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GERMANY’S SIN OF DISOBEDIENCE. r ßv Tsbaet. Zakgwux, in the ’Daily ’ ‘ Mail.’] Occasionally for me the fog in the North Sea lifts, and through the letters of a young officer on a battleship I get a ’glimpse of how Britannia is ruling the waves. The precise position of her trident remains scrupulously shrouded-—at first even the name was removed from the ship’s letter paper—but the glimpse is enough to reveal the greatness and madness of mankind. It is life iu its acme of strain and exaltation ; life joyously ready to pass on tho "instant into death as some unseen mine is struck or some crafty torpedo strikes. Everybody sleeps in his clothes, and half tho night not at all. Tho great ship is bared of all save necessities. My young friend’s spare wardrobe, with all his miscellany of superfluous possessions, the queer garnered treasure of years, wires economically home. Why, indeed, sink more capital with the ship than is absolutely inevitable? Now and again the tension of this terrible vigilance is relieved, if only by a chance in tension. One seeks death instead of waiting for it. ’there is a grapple with a German cruiser, and those not at tho guns crowd cheerfully on deck to watch the match, with that wonderful British love of sport. They compare the cannonading, and note with lively inteiest the scores made by the rival shells. Once tho rift in the fog shows the return of a raiding flotilla, scarred with glorious battle, and tho other vessels of the fleet, are dressed to salute its triumph; the bands are playing ‘Rule, Britannia,’ the crews arc clieering and singing. —An Ineffaceable Impression.— I But none of these peeps has Wt on me so ineffaceable an iinpiession as the picture of niv young friend reading—reading at every’ break in his grim watches—and, reading, not the detective stories that unbent Bismarck, but ’ Paradise Lost ’’. For the first time he has had leisure to read that’sonorous op : e straight through. anct, unlike Dr Johnson, who questioned it an>one over wished it longer, he revels insatiably in the Miltonic splendors, and he quotes Addison and the " Spectator ’ m endorsement of his enthusiasm. Despite the Admiralty decree, you see, he has been unable to regard bis books as dispensab o. Thev am.-1 sink or float with him And to ‘in the midst of this waste of whit, waters and bis-inc shrapnel, no has found i for hims.-lf a quiet paiaaise of beautiful I words and visionary magnificence, and ; evicts:, fo- him out of relation to Die tense j and tragic actual. And yet v.T.r.t could be apter leading than this epic: j of man’s firM disobedience and the fruit i Of that forbidden tree, whose mortal lasts : Brought death into tho world and all our ! woe? ! The verv fit t incident., indeed, rei eroded after Paradbo was lost is a muri < | cr a ud thri fratricidal strife, of Gam I and' Abel has repealed itself iu every geiie- ; ration, and given to the .phrase . ” the 1 brotherhood of man” a sinister sigiufiI canec. But never in ail tho long history I r.f blood-lusL have e<> many millions ol ! brothers stood embattled, ready spike i one another's bowels with steel, or shatter I their faces with devilish explosives, as in j this twentieth century of the G.'KnsUau i era. ... I Th>* Weapons are D ron.». — i Now, whatever bo tit? rights or wrongs ;of war. one thing nems near : 'ne I weapons are wrong. My young tnclid. : wit!: his fine-spun drain and a;s spiutual ! .-biijlit in .Milton’s harmonics, ought not j to he annihilated by r. pice.- of raw i eaif-r. One «fixe not light a Movies v.w ; will, « stone. Bring up your Chinese vase . I and vou will; amt let, the battle he «•» ] I hoaut'v. Thei® is a horrible _ cxpivsMon- ; I "food' for powder.” You wall find it m j all languages that are really civik.s.,<i. u j I implies that the ma-scs are so coarse in . | levtmc, and carcasses so gross and suo- ' human, that their best use is to he thrown ! Ito the guns—a. providential b.e-sereen .or . ! the liner claves. Democracy will m due | time take note of this conception. B«t i 1 i„ it* nuie way the phrase shadows foith j a truth—the truth that, mr all | passed bevond th ' annua! since, the war, of tooth 'and claw Is antiquated. Guv j war, if war there he. must be conducted) v, id, weanon- suitable U> the dignity of ihe mp-M-heist, who has been so laboriously evolved, suitable to the spirit wmch through innumerable icons has been winning its way through the welter of brute impulses - . Not for man tic tahva of the serpent, the fangb ot the ttgei. Ami eliellin" is oii'v the ejection ol a doadhei -iiiiv.i-, the havoiid only n fiercer tang. It se-ms fad!- to have evolved from the brute' if mrr Main-power only makes US bigger brutes. ’—The Fight of tho Future.— ‘•The man behind the gun ”—a 15m gun that hurls a ton of metal for 12 fj,- i..: a wilder and mote monstrous beast than ever appeared even in the. anteddiiviiMi epoch : and that he should not be kept safely stuffed in a museum is an intolerable anachronism. A world in wliwh with mie movement of his he can kill off a whom congregation of Milton woiehippers ; s a world which siiouid have, been nipped iu the nebula. No. it lighting there must Ik\ let my young friend against Niet/sche-worshippeis—let the lucid lines of the Puritan poet confound the formless .-qua,irons of ths pagan dithvramhir-l Bmin against brain, c-oul a gainst sen), thought against thought, art against .tit. man. in short, against man there bes the tight of tlm future. If my friend a man of pt iencA he would bo kept awake, not by the German torpedoes, but bv the German treatises. Were he. only :i tailor, he should never throw away nu» yard stiik for a lance, but with Ms good old scirsorn cut out the Teutonic tailor. After such civilised fashion, mdc’d. the Anglo Goi man contest lias long been raging? and the German has been winning all alon" the line. His patience, his industry, his nice study of his customers have every, where swept the Englishman aside. Before his music the Briton fell—in worship —his drama invaded us triumphantly. Why was Germanv not content with this victorious campaign, with this campaign worthv of human beings? German influence, ' Orman Kultur—it is spread by pea-*, not bv the sword. To Gentian universities shoals of Russian students flocked as to shrines, humble feudatories of German scholarship, German thorougnness. To the barbarous regions, " line an Ovid might still lament bis exile, thev, carried back German methods, the cult of j German science. And to me, on my illiterate island, little Gorman cities, a Munich, a. Dresden, where the theatre was classic and inexpensive, and the opera a form of art. and not a social display, loomed like models of civilisation. Why must Germany challenge the world on trie lower plane of brute matter? It is only tho inferior that need the sword. The Turks have, had to rule with a rod of iron ; thev had no right but might, no gift for the world Such races must, as- 1 wrl themselves in fire and write their I edicts in blood. But fires burn down, and blood dries up and fades, and_ the only durable influence is the power ot the j spirit, , * -I, Fatal perversity of Germany —to ha\« j misunderstood her own greatness! Proud in her pseudo-philosophy, she has repeated j "man’s first disobedience”; she has ig- ; nored Hie Divine voice, and sno has 1 listened to the lower promptings of the Serpent. There wjll never be a Paradise 1 again for man till he bends bis ear to a j truer philosopher than'die. to a | prince of peace— ,; Till one greater Man , . . , ' Restore us and regain the b];*;T".* seat. (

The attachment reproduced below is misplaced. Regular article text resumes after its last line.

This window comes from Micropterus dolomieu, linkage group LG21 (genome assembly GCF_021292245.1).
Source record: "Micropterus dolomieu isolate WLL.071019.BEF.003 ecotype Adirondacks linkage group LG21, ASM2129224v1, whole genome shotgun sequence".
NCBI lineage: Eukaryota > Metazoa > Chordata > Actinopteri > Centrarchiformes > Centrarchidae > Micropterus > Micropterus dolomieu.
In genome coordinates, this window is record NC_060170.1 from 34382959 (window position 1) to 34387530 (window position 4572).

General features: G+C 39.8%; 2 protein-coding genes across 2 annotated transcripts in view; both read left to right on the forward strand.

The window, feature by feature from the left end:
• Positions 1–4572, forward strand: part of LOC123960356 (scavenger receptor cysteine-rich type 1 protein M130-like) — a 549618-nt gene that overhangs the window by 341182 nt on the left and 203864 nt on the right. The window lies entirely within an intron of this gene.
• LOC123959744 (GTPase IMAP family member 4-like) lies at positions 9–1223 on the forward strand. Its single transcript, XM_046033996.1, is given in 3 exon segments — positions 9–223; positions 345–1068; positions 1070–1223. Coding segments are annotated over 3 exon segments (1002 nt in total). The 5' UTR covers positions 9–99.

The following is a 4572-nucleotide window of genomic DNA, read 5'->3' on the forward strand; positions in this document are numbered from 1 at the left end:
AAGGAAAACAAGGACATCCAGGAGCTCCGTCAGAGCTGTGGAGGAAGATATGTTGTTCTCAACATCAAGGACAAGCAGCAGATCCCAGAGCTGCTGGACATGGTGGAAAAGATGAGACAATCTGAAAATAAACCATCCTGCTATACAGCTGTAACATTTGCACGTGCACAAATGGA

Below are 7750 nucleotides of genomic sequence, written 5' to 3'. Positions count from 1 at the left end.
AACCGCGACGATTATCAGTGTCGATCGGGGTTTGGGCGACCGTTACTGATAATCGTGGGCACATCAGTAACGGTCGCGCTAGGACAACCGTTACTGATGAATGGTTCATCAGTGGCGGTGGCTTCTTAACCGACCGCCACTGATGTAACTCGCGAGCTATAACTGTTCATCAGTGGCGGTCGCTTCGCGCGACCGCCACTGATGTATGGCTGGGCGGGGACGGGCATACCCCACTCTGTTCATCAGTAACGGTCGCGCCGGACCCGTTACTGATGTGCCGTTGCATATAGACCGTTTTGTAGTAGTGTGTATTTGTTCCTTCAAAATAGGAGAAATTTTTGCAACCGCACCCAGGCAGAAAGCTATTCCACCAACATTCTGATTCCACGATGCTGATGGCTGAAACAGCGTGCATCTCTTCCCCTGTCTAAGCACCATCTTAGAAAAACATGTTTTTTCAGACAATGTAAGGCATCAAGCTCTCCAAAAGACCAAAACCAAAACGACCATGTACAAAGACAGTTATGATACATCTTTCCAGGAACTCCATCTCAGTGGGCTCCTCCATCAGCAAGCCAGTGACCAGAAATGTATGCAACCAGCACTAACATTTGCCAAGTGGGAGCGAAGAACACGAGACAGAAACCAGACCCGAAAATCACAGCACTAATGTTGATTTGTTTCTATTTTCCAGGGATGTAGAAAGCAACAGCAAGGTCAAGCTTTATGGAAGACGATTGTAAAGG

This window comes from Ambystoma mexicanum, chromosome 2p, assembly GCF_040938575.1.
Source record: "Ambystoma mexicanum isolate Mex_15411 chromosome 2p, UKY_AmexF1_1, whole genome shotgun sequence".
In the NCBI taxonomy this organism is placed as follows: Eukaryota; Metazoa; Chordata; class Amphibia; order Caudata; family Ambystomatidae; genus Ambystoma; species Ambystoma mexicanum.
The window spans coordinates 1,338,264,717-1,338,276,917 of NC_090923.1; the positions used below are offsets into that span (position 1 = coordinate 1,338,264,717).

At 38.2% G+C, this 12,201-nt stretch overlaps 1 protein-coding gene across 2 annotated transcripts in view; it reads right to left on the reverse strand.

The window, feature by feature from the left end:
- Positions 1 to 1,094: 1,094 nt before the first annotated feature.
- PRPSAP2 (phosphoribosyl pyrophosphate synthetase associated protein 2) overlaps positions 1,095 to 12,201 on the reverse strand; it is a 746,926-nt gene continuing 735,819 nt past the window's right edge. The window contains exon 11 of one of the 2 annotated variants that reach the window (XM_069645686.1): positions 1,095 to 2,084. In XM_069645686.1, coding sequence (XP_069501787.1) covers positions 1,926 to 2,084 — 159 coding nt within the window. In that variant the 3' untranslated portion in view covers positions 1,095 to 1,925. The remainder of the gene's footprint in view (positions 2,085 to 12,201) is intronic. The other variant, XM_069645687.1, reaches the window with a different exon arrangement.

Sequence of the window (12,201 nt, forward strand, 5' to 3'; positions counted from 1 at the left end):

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PARADISE LOST, Evening Star, Issue 15660, 26 November 1914

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PARADISE LOST Evening Star, Issue 15660, 26 November 1914